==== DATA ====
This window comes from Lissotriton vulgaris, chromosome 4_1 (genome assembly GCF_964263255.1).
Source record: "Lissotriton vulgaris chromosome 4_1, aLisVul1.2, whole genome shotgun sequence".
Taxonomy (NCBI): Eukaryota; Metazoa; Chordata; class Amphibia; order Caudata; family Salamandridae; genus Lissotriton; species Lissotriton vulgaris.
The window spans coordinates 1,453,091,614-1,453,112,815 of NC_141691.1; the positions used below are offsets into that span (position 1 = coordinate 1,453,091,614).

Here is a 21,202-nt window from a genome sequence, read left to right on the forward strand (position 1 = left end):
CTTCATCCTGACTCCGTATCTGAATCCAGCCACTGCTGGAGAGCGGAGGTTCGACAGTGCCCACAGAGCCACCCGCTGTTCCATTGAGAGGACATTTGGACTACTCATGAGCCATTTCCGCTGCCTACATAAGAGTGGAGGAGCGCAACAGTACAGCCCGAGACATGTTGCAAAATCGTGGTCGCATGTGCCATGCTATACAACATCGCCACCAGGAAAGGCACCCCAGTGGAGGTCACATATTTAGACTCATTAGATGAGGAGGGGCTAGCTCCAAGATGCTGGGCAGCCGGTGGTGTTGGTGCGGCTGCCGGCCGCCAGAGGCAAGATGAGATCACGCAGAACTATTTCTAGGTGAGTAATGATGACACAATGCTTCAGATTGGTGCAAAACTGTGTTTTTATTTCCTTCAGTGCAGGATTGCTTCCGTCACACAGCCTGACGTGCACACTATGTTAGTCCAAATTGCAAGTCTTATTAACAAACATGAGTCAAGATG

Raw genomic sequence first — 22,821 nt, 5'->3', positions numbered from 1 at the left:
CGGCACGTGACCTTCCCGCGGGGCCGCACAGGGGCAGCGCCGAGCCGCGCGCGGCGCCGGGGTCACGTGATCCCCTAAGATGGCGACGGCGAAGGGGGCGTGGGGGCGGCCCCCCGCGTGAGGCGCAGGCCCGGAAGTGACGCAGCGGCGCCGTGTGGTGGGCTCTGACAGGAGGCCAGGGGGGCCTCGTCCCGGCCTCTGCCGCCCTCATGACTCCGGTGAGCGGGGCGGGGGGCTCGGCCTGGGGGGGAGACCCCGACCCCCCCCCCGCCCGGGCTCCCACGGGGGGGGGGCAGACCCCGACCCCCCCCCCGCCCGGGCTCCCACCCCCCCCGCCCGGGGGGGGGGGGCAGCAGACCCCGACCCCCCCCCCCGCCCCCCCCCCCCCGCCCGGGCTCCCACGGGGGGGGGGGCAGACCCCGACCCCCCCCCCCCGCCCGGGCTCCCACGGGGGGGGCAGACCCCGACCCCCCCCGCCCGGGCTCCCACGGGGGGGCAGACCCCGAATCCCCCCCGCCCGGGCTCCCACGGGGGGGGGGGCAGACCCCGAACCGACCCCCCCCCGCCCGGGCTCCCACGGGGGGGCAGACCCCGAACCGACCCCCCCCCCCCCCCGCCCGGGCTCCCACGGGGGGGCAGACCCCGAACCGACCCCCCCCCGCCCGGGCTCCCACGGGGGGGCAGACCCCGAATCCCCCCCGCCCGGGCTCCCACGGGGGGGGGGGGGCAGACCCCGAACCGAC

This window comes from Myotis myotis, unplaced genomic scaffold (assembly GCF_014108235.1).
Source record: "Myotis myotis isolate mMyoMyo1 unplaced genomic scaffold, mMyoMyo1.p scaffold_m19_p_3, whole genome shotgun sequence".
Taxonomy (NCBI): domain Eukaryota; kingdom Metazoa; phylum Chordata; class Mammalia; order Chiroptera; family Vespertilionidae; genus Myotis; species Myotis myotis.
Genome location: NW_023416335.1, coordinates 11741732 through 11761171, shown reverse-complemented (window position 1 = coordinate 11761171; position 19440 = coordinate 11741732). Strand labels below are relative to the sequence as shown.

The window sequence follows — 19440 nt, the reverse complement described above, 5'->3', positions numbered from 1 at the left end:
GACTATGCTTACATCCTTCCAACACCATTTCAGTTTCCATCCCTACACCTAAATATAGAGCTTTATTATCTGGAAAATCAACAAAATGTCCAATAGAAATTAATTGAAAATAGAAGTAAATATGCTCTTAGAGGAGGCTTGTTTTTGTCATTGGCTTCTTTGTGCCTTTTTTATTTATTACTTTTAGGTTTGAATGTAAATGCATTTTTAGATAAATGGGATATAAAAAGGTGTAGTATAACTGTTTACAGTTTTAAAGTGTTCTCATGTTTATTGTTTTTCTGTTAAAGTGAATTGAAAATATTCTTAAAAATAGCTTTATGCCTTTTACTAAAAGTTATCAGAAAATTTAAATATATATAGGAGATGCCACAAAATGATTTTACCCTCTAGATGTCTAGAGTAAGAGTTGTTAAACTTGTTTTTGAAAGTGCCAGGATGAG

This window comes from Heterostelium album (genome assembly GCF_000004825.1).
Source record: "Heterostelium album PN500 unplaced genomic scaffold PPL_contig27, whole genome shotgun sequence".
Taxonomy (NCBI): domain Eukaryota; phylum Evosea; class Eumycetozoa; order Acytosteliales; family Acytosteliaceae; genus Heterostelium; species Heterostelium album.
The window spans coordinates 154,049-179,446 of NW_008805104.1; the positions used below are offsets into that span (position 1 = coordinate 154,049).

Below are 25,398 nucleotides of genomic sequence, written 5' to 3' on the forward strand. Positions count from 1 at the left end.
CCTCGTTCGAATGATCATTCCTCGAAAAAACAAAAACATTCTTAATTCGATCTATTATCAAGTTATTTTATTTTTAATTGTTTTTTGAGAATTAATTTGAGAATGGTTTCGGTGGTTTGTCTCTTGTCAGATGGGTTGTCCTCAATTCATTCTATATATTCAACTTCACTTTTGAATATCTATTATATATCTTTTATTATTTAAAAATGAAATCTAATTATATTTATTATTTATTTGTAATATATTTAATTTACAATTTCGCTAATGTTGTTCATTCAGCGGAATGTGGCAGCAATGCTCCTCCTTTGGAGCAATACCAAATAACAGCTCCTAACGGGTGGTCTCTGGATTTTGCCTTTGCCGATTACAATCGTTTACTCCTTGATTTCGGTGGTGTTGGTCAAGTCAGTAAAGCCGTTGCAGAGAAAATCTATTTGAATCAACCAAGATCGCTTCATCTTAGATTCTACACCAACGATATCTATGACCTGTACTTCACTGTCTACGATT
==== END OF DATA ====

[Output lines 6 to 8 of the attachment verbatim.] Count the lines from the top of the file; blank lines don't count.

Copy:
CTTCATCCTGACTCCGTATCTGAATCCAGCCACTGCTGGAGAGCGGAGGTTCGACAGTGCCCACAGAGCCACCCGCTGTTCCATTGAGAGGACATTTGGACTACTCATGAGCCATTTCCGCTGCCTACATAAGAGTGGAGGAGCGCAACAGTACAGCCCGAGACATGTTGCAAAATCGTGGTCGCATGTGCCATGCTATACAACATCGCCACCAGGAAAGGCACCCCAGTGGAGGTCACATATTTAGACTCATTAGATGAGGAGGGGCTAGCTCCAAGATGCTGGGCAGCCGGTGGTGTTGGTGCGGCTGCCGGCCGCCAGAGGCAAGATGAGATCACGCAGAACTATTTCTAGGTGAGTAATGATGACACAATGCTTCAGATTGGTGCAAAACTGTGTTTTTATTTCCTTCAGTGCAGGATTGCTTCCGTCACACAGCCTGACGTGCACACTATGTTAGTCCAAATTGCAAGTCTTATTAACAAACATGAGTCAAGATG

Raw genomic sequence first — 22,821 nt, 5'->3', positions numbered from 1 at the left:
CGGCACGTGACCTTCCCGCGGGGCCGCACAGGGGCAGCGCCGAGCCGCGCGCGGCGCCGGGGTCACGTGATCCCCTAAGATGGCGACGGCGAAGGGGGCGTGGGGGCGGCCCCCCGCGTGAGGCGCAGGCCCGGAAGTGACGCAGCGGCGCCGTGTGGTGGGCTCTGACAGGAGGCCAGGGGGGCCTCGTCCCGGCCTCTGCCGCCCTCATGACTCCGGTGAGCGGGGCGGGGGGCTCGGCCTGGGGGGGAGACCCCGACCCCCCCCCCGCCCGGGCTCCCACGGGGGGGGGGCAGACCCCGACCCCCCCCCCGCCCGGGCTCCCACCCCCCCCGCCCGGGGGGGGGGGGCAGCAGACCCCGACCCCCCCCCCCGCCCCCCCCCCCCCGCCCGGGCTCCCACGGGGGGGGGGGCAGACCCCGACCCCCCCCCCCCGCCCGGGCTCCCACGGGGGGGGCAGACCCCGACCCCCCCCGCCCGGGCTCCCACGGGGGGGCAGACCCCGAATCCCCCCCGCCCGGGCTCCCACGGGGGGGGGGGCAGACCCCGAACCGACCCCCCCCCGCCCGGGCTCCCACGGGGGGGCAGACCCCGAACCGACCCCCCCCCCCCCCCGCCCGGGCTCCCACGGGGGGGCAGACCCCGAACCGACCCCCCCCCGCCCGGGCTCCCACGGGGGGGCAGACCCCGAATCCCCCCCGCCCGGGCTCCCACGGGGGGGGGGGGGCAGACCCCGAACCGAC